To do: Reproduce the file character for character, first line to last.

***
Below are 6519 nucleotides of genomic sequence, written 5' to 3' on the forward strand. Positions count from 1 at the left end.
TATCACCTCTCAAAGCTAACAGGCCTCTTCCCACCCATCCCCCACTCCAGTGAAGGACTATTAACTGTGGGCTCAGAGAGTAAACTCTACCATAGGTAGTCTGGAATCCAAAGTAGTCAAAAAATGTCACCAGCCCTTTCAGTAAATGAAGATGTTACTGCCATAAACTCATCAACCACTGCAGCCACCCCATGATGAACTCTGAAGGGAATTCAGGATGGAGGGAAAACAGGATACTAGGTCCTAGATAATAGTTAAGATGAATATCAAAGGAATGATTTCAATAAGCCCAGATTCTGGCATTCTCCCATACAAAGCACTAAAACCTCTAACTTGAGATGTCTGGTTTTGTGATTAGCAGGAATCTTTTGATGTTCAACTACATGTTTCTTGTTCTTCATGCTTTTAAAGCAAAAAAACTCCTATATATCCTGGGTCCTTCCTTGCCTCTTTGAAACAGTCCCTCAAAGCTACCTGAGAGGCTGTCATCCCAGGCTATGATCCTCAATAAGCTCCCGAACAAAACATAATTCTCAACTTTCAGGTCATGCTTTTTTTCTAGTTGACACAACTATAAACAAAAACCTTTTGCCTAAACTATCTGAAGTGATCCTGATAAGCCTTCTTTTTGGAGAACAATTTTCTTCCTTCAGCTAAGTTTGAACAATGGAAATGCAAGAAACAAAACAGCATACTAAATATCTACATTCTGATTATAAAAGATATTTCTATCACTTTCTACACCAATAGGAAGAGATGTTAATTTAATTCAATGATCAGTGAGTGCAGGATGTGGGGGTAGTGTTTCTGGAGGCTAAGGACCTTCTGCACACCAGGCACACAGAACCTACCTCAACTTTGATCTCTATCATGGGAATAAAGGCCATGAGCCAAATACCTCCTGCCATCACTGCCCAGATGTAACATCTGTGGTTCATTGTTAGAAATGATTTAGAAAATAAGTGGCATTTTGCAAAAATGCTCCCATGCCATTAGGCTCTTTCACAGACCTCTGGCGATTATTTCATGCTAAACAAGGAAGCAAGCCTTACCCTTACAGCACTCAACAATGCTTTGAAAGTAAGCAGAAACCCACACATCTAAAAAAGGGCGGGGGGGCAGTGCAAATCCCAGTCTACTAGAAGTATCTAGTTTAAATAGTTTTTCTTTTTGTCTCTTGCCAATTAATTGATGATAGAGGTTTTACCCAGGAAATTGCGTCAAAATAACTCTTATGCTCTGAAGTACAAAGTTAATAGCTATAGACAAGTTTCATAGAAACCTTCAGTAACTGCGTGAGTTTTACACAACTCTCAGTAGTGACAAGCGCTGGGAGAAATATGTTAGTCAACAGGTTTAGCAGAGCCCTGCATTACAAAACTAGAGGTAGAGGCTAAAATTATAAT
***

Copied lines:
Below are 6519 nucleotides of genomic sequence, written 5' to 3' on the forward strand. Positions count from 1 at the left end.
TATCACCTCTCAAAGCTAACAGGCCTCTTCCCACCCATCCCCCACTCCAGTGAAGGACTATTAACTGTGGGCTCAGAGAGTAAACTCTACCATAGGTAGTCTGGAATCCAAAGTAGTCAAAAAATGTCACCAGCCCTTTCAGTAAATGAAGATGTTACTGCCATAAACTCATCAACCACTGCAGCCACCCCATGATGAACTCTGAAGGGAATTCAGGATGGAGGGAAAACAGGATACTAGGTCCTAGATAATAGTTAAGATGAATATCAAAGGAATGATTTCAATAAGCCCAGATTCTGGCATTCTCCCATACAAAGCACTAAAACCTCTAACTTGAGATGTCTGGTTTTGTGATTAGCAGGAATCTTTTGATGTTCAACTACATGTTTCTTGTTCTTCATGCTTTTAAAGCAAAAAAACTCCTATATATCCTGGGTCCTTCCTTGCCTCTTTGAAACAGTCCCTCAAAGCTACCTGAGAGGCTGTCATCCCAGGCTATGATCCTCAATAAGCTCCCGAACAAAACATAATTCTCAACTTTCAGGTCATGCTTTTTTTCTAGTTGACACAACTATAAACAAAAACCTTTTGCCTAAACTATCTGAAGTGATCCTGATAAGCCTTCTTTTTGGAGAACAATTTTCTTCCTTCAGCTAAGTTTGAACAATGGAAATGCAAGAAACAAAACAGCATACTAAATATCTACATTCTGATTATAAAAGATATTTCTATCACTTTCTACACCAATAGGAAGAGATGTTAATTTAATTCAATGATCAGTGAGTGCAGGATGTGGGGGTAGTGTTTCTGGAGGCTAAGGACCTTCTGCACACCAGGCACACAGAACCTACCTCAACTTTGATCTCTATCATGGGAATAAAGGCCATGAGCCAAATACCTCCTGCCATCACTGCCCAGATGTAACATCTGTGGTTCATTGTTAGAAATGATTTAGAAAATAAGTGGCATTTTGCAAAAATGCTCCCATGCCATTAGGCTCTTTCACAGACCTCTGGCGATTATTTCATGCTAAACAAGGAAGCAAGCCTTACCCTTACAGCACTCAACAATGCTTTGAAAGTAAGCAGAAACCCACACATCTAAAAAAGGGCGGGGGGGCAGTGCAAATCCCAGTCTACTAGAAGTATCTAGTTTAAATAGTTTTTCTTTTTGTCTCTTGCCAATTAATTGATGATAGAGGTTTTACCCAGGAAATTGCGTCAAAATAACTCTTATGCTCTGAAGTACAAAGTTAATAGCTATAGACAAGTTTCATAGAAACCTTCAGTAACTGCGTGAGTTTTACACAACTCTCAGTAGTGACAAGCGCTGGGAGAAATATGTTAGTCAACAGGTTTAGCAGAGCCCTGCATTACAAAACTAGAGGTAGAGGCTAAAATTATAAT